Egyptian and French foreign ministers discussed on Sunday regional crises including the Palestinian-Israeli conflict as well as the latest developments in war-torn Libya and blast-stricken Lebanon, said the Egyptian Foreign Ministry in a statement.
Egyptian Foreign Minister Sameh Shoukry and his French counterpart Jean-Yves Le Drian stressed the necessity of preserving the principle of the two-state solution to resolve the Israeli-Palestinian conflict, according to the statement.
They also agreed to continue supporting efforts that aim at achieving a comprehensive and just settlement for the decades-long conflict in accordance with international legitimacy “to ensure the achievement of peace, stability and security in the entire region.”
With regards to the Libyan crisis, the two ministers welcomed the recent cease-fire separately announced by Prime Minister Fayez al-Serraj, head of the UN-backed Government of National Accord (GNA), and Aguila Saleh, speaker of the eastern-based House of Representatives that supports the self-proclaimed Libyan National Army (LNA) led by Khalifa Haftar.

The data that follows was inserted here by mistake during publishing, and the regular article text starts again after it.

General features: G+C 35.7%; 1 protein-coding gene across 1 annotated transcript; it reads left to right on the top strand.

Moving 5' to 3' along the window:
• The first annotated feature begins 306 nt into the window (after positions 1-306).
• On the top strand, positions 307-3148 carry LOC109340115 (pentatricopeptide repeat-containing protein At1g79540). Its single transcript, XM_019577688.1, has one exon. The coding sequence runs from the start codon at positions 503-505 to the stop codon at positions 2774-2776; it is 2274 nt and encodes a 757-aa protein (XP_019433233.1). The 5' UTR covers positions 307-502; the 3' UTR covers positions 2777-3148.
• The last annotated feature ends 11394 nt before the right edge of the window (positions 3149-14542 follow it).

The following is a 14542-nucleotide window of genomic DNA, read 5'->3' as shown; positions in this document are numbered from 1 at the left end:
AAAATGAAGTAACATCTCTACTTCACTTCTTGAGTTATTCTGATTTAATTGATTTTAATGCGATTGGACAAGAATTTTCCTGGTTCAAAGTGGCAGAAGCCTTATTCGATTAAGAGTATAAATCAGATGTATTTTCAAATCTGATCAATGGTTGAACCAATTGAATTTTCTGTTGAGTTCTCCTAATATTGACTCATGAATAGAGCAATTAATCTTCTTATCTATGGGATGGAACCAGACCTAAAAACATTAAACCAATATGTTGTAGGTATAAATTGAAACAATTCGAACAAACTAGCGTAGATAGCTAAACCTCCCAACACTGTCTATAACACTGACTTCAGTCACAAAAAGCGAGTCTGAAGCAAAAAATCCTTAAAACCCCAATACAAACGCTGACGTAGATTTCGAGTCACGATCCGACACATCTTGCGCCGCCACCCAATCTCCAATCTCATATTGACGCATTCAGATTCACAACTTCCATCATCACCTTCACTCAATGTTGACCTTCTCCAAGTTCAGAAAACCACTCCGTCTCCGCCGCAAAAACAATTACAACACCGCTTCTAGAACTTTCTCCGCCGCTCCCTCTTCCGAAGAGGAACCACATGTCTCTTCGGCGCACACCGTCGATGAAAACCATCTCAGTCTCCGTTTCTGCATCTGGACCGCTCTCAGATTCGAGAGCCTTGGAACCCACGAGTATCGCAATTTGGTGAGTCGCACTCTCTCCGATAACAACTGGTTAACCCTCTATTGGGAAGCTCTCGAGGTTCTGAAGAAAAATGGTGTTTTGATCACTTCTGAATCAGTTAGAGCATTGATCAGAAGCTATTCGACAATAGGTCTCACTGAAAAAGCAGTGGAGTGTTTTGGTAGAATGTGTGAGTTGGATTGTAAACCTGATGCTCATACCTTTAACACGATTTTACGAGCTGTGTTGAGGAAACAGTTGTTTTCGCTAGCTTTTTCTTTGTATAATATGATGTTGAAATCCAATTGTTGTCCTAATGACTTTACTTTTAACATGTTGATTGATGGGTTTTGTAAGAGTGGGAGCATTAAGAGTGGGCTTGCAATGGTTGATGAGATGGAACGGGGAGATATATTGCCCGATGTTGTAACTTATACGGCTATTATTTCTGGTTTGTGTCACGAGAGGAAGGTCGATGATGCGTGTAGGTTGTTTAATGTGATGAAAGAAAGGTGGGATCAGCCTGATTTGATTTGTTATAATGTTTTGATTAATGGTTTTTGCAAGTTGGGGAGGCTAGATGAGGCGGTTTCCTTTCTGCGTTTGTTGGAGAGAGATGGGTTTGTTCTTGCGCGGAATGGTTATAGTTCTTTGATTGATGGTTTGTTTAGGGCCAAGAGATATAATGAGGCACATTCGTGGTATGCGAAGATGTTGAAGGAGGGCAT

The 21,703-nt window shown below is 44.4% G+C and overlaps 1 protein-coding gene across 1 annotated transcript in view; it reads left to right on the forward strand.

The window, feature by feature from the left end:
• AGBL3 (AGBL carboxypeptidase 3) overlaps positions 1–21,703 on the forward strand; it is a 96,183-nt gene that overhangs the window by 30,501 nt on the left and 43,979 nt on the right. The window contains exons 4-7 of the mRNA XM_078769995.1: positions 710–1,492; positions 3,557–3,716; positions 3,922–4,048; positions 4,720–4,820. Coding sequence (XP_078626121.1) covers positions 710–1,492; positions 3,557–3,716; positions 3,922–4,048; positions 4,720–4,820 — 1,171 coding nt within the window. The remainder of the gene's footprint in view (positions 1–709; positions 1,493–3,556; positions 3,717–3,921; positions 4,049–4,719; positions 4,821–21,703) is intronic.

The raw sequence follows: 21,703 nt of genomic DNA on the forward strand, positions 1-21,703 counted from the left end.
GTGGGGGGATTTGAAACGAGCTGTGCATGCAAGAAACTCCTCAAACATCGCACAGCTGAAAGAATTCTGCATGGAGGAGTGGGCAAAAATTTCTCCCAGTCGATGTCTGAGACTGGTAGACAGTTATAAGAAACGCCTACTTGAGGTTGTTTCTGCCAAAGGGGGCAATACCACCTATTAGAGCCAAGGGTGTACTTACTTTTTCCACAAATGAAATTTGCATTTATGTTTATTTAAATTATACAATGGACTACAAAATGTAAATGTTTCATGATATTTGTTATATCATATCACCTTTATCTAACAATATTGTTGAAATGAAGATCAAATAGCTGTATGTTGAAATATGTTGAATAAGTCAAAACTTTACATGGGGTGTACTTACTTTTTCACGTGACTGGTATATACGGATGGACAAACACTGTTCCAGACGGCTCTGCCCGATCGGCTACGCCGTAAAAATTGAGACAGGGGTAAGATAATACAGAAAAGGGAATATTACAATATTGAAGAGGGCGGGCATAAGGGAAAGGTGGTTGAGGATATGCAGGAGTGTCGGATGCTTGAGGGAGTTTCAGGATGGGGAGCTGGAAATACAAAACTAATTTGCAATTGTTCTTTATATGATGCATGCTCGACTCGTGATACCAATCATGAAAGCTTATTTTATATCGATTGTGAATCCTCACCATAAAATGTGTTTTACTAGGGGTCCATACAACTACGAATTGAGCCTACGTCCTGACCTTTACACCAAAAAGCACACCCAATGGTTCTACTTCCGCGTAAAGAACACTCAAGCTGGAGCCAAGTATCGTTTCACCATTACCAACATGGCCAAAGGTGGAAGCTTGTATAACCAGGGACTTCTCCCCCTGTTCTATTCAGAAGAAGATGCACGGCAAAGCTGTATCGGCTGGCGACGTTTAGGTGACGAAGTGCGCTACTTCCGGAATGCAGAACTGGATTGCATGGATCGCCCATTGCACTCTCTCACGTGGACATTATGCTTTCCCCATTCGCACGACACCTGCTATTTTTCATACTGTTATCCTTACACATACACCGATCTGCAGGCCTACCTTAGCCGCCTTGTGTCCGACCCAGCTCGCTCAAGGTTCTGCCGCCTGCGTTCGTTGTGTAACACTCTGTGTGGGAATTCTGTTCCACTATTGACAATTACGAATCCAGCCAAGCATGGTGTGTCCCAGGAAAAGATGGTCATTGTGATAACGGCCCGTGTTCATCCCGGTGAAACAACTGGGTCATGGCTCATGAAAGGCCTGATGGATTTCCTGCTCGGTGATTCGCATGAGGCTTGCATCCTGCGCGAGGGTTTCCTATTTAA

Serraj and Saleh announced the cease-fire in separate statements on Friday, vowing to end all hostilities in Libya and calling for presidential and parliamentary elections and resumption of oil exports.
The Egyptian and French foreign ministers considered the move “an important step” on the way to achieve a political settlement in Libya.
Shoukry and Le Drian also discussed ways to support Lebanon after the massive blasts that rocked the capital Beirut earlier this month, leaving at least 177 people dead and around 6,000 others wounded.